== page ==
Thursday, 6 February 2014

Red sky day and night….on an extreme brown dwarf

Guest blog by Federico Marocco, Centre for Astrophysics Research

Red sky at night, shepherd's delight. Red sky in the morning, shepherd's warning”. We have all heard this old saying, it first appeared in the Bible in the Gospel of Matthew, used at sunrise and sunset to indicate the changing weather.
Artist’s impression of ULAS J222711-004547. This newly discovered brown dwarf is characterized by an unusually thick layer of clouds, made of mineral dust. These thick clouds give ULAS J222711-004547 its extremely red colour, distinguishing it from “normal” brown dwarfs.
Picture credit: Neil J Cook, Centre for Astrophysics Research, University of Hertfordshire

A red sky suggests an atmosphere loaded with dust and moisture particles. If the morning skies are red, it is because clear skies to the east permit the sun to light the undersides of moisture-bearing clouds coming in from the west.

Conversely, in order to see red clouds in the evening, sunlight must have a clear path from the west in order to illuminate moisture-bearing clouds moving off to the east. However, there are places with very different atmospheres where the sky is always red. This is the case of the recently discovered brown dwarf  known as ULAS J222711-004547.

Brown dwarfs are intermediate in mass between “normal” stars, like our Sun, and giant planets, like Jupiter and Saturn - too big to be considered as planets, yet unable to fuse hydrogen in their cores like stars.  Sometimes described as failed stars, they do not have an internal source of energy – so they are cold and very faint, and keep on cooling over time.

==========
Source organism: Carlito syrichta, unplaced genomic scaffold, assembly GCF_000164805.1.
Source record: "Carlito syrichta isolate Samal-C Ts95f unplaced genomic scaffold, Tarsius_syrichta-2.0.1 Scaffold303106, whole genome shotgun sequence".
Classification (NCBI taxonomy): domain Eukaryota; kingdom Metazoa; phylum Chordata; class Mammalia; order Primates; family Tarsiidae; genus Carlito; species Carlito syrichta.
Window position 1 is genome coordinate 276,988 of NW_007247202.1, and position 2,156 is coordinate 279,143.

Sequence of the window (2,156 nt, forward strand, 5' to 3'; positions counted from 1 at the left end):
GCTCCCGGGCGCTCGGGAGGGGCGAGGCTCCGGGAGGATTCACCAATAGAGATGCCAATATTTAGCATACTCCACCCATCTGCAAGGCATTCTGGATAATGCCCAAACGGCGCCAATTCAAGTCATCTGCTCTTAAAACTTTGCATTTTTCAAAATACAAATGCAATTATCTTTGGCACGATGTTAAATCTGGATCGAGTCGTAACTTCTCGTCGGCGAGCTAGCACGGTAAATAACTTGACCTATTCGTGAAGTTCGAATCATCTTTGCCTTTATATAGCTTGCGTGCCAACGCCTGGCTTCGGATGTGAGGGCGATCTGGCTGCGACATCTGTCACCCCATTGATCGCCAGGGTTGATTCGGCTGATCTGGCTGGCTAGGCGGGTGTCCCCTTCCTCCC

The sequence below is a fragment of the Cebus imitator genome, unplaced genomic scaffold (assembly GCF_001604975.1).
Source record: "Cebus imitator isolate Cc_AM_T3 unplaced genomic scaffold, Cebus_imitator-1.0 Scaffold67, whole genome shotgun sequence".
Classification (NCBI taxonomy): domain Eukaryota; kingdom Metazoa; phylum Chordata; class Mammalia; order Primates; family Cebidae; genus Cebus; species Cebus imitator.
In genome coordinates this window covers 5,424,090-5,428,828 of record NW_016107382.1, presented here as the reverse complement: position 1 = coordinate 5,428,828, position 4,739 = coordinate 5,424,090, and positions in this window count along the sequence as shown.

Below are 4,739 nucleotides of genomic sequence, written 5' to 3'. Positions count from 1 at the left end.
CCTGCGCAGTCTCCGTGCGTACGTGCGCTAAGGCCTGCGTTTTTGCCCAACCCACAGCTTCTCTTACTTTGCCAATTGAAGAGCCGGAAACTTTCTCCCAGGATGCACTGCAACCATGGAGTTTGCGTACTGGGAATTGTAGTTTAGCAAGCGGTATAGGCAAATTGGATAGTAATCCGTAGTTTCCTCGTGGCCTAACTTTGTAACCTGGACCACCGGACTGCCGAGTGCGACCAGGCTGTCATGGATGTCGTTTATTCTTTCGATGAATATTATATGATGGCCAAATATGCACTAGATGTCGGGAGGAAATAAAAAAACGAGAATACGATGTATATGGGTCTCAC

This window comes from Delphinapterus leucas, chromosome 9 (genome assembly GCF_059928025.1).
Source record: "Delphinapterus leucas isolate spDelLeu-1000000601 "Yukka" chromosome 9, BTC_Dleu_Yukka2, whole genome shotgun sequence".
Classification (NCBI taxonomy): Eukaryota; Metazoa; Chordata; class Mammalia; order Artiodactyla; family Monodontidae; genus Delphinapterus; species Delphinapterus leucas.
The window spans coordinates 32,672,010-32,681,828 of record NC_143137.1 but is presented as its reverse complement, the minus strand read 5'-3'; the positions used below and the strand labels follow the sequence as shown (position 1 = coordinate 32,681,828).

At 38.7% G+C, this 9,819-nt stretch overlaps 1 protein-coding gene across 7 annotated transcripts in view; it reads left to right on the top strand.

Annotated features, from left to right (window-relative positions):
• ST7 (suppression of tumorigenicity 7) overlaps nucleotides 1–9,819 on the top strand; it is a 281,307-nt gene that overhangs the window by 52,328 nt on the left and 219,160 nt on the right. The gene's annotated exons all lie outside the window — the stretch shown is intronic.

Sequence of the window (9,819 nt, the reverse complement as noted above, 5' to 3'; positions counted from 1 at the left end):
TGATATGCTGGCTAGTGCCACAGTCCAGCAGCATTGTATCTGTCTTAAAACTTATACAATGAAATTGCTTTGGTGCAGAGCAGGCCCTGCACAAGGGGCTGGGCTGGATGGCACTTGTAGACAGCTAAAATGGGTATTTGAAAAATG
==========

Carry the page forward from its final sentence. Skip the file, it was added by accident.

This particular object caught our attention for its extremely red appearance compared to “normal” brown dwarfs. Further observations with the Very Large Telescope (Chile) and the use of an innovative data analysis technique have shown that the reason for its peculiarity is the presence of a very thick layer of clouds in the upper atmosphere of the brown dwarf.

Not only have we been able to infer the clouds’ presence but we’ve also been able to estimate the size of the dust grains in the clouds – which are made mostly of mineral dust, like enstatite and corundum.

The atmosphere observed in this brown dwarf is hotter than the giant planets of our Solar System (like Jupiter and Saturn) with water vapour, methane and probably some ammonia but it is dominated by clay-sized mineral particles.

Getting a good understanding of how such an extreme atmosphere works will help us to better understand the range of atmospheres that can exist.

The paper, “The extremely red L dwarf ULAS J222711−004547 - dominated by dust, is published in the Monthly Notices of the Royal Astronomical Society by Oxford University Press.

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